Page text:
Mail exchange with Germany was established a several weeks later - from 16 July - also at the inland postal rates. Besides ordinary letters and postcards, specimens of goods were allowed for forwarding. Contrary to the case with Austro-Hungary, the delivery of mail was centralized: the mail in post-packets was to be collected at the Ukrainian sorting office at the railway station in Kyiv and from there handed over to the German field post office No. 2010 at the Kyiv goods railway station to be forwarded to Germany .
Unlike the mail to Austro-Hungary, items of mail to Germany are rarely found with censor markings (Figures 11 to 20). The exceptions were mainly from Breslau (presently Wroclaw in Poland). There was no Ukrainian military censorship up to 10 November, when it was established in connection with the uprising of UNR followers under S. Petlyura  (Figure 18). Mail to Germany continued to be forwarded via Kyiv up to the end of 1918, and even in March 1919 but only from the Odesa area not yet occupied by the Bolsheviks (Figure 21).
Figure 2. Ordinary postcard to Austria franked with 11 kop. (1 kop. over the UNR rate of 15 Jan. 1918) and posted at TPO No. 310 Odesa-Backmach on 29 Apr. 1918, i.e. about 6 weeks before the official restorationsof postal communications with Austro-Hungary. Examined by the Austrian censors in Vienna.
The applicable documents did not cover the possibility of sending mail to other foreign countries via Germany or Austro-Hungary. Mail sent to those countries in a state of war with the Central Powers was returned (Figure 22). However, it turned out that it was possible to send mail to a neutral country such as Switzerland, although after the end of the war (Figure 23). It also looks as if postal communications with Bulgaria and Turkey, two of the countries with which the Brest-Litovsk peace treaty was signed, were not restored.
The same day, 16 July, mail exchange was started with the Generalgouvernment in Warsaw (the former Russian Poland). The order of forwarding remained the same as with Germany but only ordinary letters and postcards were allowed . These communications were stopped, however, on 19 November . This mail was examined usually at the German military censorship office in Lublin or Breslau (Figures 24 to 27). There were cases when, breaking the established order, items of mail to Warsaw were directed through the Austrian field post (Figure 28).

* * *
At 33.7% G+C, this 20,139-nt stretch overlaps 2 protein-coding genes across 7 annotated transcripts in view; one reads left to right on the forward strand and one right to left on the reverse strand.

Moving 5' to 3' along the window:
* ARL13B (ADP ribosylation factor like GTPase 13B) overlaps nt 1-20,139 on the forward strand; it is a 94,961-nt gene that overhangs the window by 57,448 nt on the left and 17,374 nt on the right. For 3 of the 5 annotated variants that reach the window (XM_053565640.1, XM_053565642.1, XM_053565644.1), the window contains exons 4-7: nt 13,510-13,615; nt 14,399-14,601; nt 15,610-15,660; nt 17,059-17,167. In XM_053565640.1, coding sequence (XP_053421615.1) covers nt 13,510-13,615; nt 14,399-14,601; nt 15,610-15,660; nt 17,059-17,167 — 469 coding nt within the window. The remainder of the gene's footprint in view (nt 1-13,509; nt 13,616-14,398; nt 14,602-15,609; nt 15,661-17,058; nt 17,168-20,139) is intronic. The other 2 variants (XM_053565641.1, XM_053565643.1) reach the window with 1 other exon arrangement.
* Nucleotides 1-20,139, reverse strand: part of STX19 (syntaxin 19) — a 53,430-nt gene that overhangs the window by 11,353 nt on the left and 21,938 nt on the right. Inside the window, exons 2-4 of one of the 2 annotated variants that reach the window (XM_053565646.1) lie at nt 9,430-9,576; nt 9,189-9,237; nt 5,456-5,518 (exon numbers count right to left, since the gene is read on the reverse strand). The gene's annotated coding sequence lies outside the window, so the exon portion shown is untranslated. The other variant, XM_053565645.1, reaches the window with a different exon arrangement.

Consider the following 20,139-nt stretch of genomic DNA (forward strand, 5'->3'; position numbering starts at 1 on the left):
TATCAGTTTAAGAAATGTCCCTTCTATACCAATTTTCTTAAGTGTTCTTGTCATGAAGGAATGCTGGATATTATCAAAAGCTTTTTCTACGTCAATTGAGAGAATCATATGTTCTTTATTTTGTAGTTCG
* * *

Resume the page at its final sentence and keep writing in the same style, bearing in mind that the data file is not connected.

Then the turn of Soviet Russia came, and postal communications were restored as from 27 July in the course of long negotiations for concluding a peace treaty between Ukraine and Soviet Russia which started on 23 May. This process is described in detail by V. Anholenko .
Figure 13. Ordinary postcard addressed to a Russian POW at a camp in Westfalen, Germany,
franked with 10 kop. according to the UNR rate of 15 Jan. 1918 and mailed on 14 Aug. 1918 from Sumy, Kharkiv province.
An armistice was signed on 12 June that opened the way for restoring the postal communications as well. However, a peace treaty was never concluded. According to
the postal agreement, it allowed for delivery of ordinary and registered letters and postcards as well as business papers and specimens of goods (but no printed matter). All this mail was to be prepaid in accordance with the inland rates of both parties. The ordinary mail to Russia was to be sorted and sealed in post-packets at post offices and TPOs according to provinces (hubernias) of Russia; the post-packets, in their turn, were to be enclosed in postal bags to
Moscow; all registered mail was to be directed in post-packets to Moscow. All this was to be directed to Kyiv where it was loaded on the Ukrainian TPO No. 178 Kyiv – Korenevo and then handed over to the Russian TPO Korenevo – Moscow at the Korenevo station [8, 9].
It looks also as if the established order for forwarding mail through the German and Austrian field post systems was gradually breaking down after the beginning of the evacuation of German and Austrian troops from Ukraine following the capitulation of the Central Power States. While this order for the mail to Germany still persisted in Kyiv and the areas adjacent to it probably up to the end of December 1918, other ways of mail delivery began to be used in the south of Ukraine, first of all, the area of Odesa and Mykolaiv where political control was divided
between the Entente forces landed there in December, White Russian Volunteer Army, and Ukrainian Directory administration. For instance, the mail from Odesa to Germany could be carried to Europe by sea through the Turkish straits. Also, less attention was given to the observation of correct franking (Figure 29).
The exchange of mail between Ukraine and Soviet Russia was interrupted more than once, for example, between the 8th and 10th August because of tense situation on the Ukrainian-Russian border. Items of mail to Russia from the initial period are rarely found today. We did not succeed in finding a single cover from the period July to September except a special case described a little later. V. Anholenko depicted in his article  a cover to Moscow registered at Kyiv on 1 October 1918 which was received in Moscow as late as 26 February 1919 when a Soviet administration was already ruling in Kyiv.